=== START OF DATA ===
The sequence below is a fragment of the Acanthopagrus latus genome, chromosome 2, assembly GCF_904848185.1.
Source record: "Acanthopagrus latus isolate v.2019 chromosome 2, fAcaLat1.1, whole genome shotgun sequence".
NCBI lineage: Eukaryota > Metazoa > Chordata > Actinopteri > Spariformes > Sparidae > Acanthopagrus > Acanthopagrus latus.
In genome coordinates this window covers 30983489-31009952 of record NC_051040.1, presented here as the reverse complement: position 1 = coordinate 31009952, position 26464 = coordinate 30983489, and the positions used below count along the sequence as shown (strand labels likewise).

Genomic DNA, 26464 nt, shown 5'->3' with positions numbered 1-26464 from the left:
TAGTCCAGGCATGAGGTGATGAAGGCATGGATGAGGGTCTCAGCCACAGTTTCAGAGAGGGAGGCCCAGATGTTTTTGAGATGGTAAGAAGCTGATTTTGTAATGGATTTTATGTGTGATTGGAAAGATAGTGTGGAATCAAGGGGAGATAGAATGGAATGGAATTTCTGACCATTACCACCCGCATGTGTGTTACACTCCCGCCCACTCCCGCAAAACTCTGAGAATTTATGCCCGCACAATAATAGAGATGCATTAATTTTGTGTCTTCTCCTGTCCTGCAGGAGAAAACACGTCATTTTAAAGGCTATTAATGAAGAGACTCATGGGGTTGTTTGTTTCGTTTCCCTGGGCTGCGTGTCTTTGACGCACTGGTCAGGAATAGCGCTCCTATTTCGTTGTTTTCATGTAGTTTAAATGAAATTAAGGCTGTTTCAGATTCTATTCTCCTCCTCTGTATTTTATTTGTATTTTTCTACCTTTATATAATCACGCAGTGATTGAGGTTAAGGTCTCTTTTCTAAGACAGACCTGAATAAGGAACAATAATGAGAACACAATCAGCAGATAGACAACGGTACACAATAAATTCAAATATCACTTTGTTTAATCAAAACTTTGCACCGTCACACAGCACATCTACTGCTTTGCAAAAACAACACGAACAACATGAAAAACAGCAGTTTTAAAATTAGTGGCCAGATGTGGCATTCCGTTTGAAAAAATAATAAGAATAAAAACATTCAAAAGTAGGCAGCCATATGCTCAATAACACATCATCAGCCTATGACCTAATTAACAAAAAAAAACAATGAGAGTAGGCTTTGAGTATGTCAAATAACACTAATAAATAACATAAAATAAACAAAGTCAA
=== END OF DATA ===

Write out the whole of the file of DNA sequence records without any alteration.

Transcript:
The sequence below is a fragment of the Acanthopagrus latus genome, chromosome 2, assembly GCF_904848185.1.
Source record: "Acanthopagrus latus isolate v.2019 chromosome 2, fAcaLat1.1, whole genome shotgun sequence".
NCBI lineage: Eukaryota > Metazoa > Chordata > Actinopteri > Spariformes > Sparidae > Acanthopagrus > Acanthopagrus latus.
In genome coordinates this window covers 30983489-31009952 of record NC_051040.1, presented here as the reverse complement: position 1 = coordinate 31009952, position 26464 = coordinate 30983489, and the positions used below count along the sequence as shown (strand labels likewise).

Genomic DNA, 26464 nt, shown 5'->3' with positions numbered 1-26464 from the left:
TAGTCCAGGCATGAGGTGATGAAGGCATGGATGAGGGTCTCAGCCACAGTTTCAGAGAGGGAGGCCCAGATGTTTTTGAGATGGTAAGAAGCTGATTTTGTAATGGATTTTATGTGTGATTGGAAAGATAGTGTGGAATCAAGGGGAGATAGAATGGAATGGAATTTCTGACCATTACCACCCGCATGTGTGTTACACTCCCGCCCACTCCCGCAAAACTCTGAGAATTTATGCCCGCACAATAATAGAGATGCATTAATTTTGTGTCTTCTCCTGTCCTGCAGGAGAAAACACGTCATTTTAAAGGCTATTAATGAAGAGACTCATGGGGTTGTTTGTTTCGTTTCCCTGGGCTGCGTGTCTTTGACGCACTGGTCAGGAATAGCGCTCCTATTTCGTTGTTTTCATGTAGTTTAAATGAAATTAAGGCTGTTTCAGATTCTATTCTCCTCCTCTGTATTTTATTTGTATTTTTCTACCTTTATATAATCACGCAGTGATTGAGGTTAAGGTCTCTTTTCTAAGACAGACCTGAATAAGGAACAATAATGAGAACACAATCAGCAGATAGACAACGGTACACAATAAATTCAAATATCACTTTGTTTAATCAAAACTTTGCACCGTCACACAGCACATCTACTGCTTTGCAAAAACAACACGAACAACATGAAAAACAGCAGTTTTAAAATTAGTGGCCAGATGTGGCATTCCGTTTGAAAAAATAATAAGAATAAAAACATTCAAAAGTAGGCAGCCATATGCTCAATAACACATCATCAGCCTATGACCTAATTAACAAAAAAAAACAATGAGAGTAGGCTTTGAGTATGTCAAATAACACTAATAAATAACATAAAATAAACAAAGTCAA